Animal grazing not to be allowed at parks in Queensland, Tony Burke

By Mehroz Siraj

Federal Environmental Minister Tony Burke has threatened to use federal powers to prevent the Queensland state government and farmers from grazing animals at the state’s national parks, ABC Radio reported on May 15.

“What I want people to be in absolutely no doubt is about the strength of conviction on this issue and about the view of the Federal Government,” Minister Burke told ABC Radio.

The minister further informed that the government believed that publicly owned natural parks across Queensland and Australia were masterpieces of nature and shall only be used for recreational and tourism related purposes.

In 2012, the federal government had stepped in to stop animal grazing in northern Victoria, even when it became known that farmers had been adversely affected because of lack of food supplies for the animals in the state’s farms.

The Alpine Park comes under the operation of the Federal government.

According to Andrew Townsend of the Royal Society of Protection of Cruelty Against Animals (RSPCA), animal grazing was required as Queensland’s farmers were running out of fodder supplies.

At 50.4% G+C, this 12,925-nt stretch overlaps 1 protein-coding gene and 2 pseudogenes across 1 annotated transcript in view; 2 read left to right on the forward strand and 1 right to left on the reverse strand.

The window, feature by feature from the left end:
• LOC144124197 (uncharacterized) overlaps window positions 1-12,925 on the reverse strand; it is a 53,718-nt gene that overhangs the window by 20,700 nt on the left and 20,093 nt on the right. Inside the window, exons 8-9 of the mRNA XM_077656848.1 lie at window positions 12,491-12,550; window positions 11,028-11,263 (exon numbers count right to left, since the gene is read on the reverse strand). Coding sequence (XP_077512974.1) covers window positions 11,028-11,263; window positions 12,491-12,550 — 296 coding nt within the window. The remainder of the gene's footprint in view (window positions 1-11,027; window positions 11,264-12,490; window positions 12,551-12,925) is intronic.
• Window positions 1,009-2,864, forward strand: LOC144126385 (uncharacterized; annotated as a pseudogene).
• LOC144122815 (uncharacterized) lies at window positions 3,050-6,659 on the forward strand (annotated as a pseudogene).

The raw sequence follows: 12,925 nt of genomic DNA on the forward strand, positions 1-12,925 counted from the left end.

Many of the farmers had a surplus livestock and were not being able to export their animals to Indonesia because of a federal government ban on live animal exports to that country, he said.

Allowing animal grazing at the state’s national parks was the most cost-effective way for keeping these animals alive, Townsend said.

According to the Queensland Deputy Premier Jeff Seeney, the state government did not require permission from the federal government to go ahead with the grazing program.

The state’s national parks were owned by the Queensland government and had been used for animal grazing for over a hundred years now, he said.

“Minister Burke has reacted in a way that would indicate that he doesn’t have all the information,” Seeney told ABC Radio in a strong reply to the federal minister’s provocative remarks.

The Queensland Deputy Premier further informed that the relevant legislation that would make it easier for the state government to seek parliamentary approval allowing animal grazing on the farms had been prepared.

The legislation would be presented to the state parliament next week and was expected to be passed without any hassle, he said.


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